However, the result of the resolution test is a little disappointing. The camera reproduced the ISO 12.233 chart with 683 of 1,080 lines per picture height, which is only an average level for today’s compact cameras. As mentioned above, the dynamic range and noise charts aren’t meaningful because the AUTO exposure mode causes a highly overexposed reproduction of the grayscale pattern.

Scorecard Pros
› Very good image quality for a one-inch sensor system; very good resolution and color results
› Very compact and highly portable
› Control app allows for setup of parameters manually when taking images (note: recording video will switch all back toAUTO mode)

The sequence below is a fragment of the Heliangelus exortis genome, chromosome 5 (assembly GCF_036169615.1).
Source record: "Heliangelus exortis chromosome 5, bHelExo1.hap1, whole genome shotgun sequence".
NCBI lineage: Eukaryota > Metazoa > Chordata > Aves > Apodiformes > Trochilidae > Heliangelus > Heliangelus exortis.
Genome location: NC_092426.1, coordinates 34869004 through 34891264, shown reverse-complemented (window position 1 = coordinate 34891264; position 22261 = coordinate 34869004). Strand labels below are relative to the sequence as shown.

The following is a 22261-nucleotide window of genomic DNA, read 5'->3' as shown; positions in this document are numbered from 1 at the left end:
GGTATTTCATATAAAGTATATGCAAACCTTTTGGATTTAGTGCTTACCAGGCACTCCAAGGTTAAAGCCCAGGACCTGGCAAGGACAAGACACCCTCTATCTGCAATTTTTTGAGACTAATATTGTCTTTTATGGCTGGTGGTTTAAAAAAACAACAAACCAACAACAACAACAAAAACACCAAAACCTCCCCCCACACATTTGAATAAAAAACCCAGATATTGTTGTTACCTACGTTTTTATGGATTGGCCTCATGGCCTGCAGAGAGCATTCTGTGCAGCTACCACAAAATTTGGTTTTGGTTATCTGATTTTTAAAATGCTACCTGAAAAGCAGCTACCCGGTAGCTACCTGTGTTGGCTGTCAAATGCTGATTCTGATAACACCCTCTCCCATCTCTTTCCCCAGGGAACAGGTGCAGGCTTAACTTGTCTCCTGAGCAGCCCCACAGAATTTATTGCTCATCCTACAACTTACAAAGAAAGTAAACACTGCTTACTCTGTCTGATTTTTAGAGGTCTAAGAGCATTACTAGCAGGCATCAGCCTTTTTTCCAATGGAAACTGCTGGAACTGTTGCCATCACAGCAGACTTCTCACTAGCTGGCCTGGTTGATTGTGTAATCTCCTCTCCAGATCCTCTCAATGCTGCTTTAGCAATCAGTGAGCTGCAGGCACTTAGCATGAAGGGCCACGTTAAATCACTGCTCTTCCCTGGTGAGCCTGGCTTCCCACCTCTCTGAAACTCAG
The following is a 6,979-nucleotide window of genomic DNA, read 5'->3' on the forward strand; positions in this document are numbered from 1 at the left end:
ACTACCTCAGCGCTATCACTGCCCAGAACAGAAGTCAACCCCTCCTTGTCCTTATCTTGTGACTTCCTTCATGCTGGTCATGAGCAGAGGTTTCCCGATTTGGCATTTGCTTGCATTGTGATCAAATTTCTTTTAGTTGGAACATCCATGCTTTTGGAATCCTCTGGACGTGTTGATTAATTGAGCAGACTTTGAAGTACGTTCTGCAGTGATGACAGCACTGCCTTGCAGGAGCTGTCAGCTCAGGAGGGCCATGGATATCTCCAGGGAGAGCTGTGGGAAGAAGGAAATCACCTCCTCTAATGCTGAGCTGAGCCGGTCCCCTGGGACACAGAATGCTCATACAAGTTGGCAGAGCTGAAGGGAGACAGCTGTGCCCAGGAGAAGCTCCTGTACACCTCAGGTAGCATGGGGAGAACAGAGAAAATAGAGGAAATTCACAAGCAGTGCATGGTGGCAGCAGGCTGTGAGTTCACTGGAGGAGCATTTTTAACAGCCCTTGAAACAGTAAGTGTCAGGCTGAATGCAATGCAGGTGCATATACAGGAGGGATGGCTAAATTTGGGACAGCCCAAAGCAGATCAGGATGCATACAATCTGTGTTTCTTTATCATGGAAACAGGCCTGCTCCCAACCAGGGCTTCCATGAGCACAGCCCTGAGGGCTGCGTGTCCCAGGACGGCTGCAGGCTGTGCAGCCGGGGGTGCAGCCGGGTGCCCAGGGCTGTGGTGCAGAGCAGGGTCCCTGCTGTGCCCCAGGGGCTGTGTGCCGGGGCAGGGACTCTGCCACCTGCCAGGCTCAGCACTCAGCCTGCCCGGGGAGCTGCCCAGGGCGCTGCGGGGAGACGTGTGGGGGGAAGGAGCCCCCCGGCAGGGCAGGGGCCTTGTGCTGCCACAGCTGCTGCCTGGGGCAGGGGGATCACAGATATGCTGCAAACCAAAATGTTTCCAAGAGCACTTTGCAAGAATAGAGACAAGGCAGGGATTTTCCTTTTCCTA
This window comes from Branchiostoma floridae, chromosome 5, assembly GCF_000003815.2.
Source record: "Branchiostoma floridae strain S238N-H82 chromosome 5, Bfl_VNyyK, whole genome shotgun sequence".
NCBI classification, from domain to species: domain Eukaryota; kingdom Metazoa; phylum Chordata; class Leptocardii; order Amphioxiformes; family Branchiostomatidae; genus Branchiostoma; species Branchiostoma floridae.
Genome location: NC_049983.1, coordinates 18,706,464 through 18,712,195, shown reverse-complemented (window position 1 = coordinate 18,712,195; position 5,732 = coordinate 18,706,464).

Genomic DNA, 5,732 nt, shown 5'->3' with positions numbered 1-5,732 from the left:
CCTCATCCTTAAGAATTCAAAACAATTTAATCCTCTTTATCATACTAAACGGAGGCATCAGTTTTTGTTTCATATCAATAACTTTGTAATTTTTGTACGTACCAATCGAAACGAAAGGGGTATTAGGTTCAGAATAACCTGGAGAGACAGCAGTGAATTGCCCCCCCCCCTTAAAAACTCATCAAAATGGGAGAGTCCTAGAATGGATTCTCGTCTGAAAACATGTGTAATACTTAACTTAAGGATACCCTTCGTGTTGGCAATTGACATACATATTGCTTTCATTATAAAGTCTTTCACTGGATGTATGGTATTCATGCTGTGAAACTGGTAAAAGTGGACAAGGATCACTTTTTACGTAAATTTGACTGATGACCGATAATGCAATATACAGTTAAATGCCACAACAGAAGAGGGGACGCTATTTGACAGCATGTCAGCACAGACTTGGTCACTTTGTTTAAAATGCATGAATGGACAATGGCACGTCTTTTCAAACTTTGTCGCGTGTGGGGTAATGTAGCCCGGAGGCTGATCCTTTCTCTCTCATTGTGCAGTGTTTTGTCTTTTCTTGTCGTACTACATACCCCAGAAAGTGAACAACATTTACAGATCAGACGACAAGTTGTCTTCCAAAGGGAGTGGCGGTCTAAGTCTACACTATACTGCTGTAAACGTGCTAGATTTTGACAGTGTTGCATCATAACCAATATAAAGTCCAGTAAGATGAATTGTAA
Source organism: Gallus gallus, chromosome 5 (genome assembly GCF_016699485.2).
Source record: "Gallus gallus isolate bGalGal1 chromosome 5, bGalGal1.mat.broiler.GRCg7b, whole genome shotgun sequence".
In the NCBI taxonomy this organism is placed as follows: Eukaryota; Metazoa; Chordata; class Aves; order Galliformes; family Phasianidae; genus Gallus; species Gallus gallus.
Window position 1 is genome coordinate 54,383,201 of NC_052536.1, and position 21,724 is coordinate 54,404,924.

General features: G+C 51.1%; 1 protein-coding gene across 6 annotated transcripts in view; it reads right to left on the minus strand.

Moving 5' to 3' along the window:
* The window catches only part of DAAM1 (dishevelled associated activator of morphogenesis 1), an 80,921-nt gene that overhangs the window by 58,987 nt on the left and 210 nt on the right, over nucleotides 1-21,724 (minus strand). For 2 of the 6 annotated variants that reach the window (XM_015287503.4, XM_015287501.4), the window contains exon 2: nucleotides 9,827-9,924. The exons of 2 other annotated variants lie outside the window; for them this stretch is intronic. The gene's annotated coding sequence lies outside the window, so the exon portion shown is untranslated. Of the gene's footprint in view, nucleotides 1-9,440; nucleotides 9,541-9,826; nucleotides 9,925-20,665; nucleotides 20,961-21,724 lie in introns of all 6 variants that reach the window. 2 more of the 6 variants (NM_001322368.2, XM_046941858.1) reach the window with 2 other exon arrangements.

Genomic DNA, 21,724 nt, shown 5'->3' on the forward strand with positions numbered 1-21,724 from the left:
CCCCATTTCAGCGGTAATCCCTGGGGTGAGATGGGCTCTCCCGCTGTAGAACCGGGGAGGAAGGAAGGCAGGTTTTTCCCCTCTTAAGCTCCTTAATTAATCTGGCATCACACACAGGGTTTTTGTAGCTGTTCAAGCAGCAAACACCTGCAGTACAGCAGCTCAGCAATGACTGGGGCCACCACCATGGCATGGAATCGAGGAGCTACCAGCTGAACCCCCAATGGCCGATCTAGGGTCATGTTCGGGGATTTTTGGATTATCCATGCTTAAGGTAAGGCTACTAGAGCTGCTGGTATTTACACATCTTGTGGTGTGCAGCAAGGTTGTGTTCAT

› Very small status display (only rudimentary setup information)
› Handling sometimes a little awkward; difficult to use with one hand
› Currently iPhone/iPad only; no Android support

The DxO One has a list price of $599. For more information, visit dxo.com.

(Lab Review is where we publish web-exclusive lab reports on cameras. To read more Lab Reviews, click on the Reviews tab on the top navigation bar of this page. New photo gear reports are published frequently, so check Reviews for more equipment evaluations from Shutterbug writers.)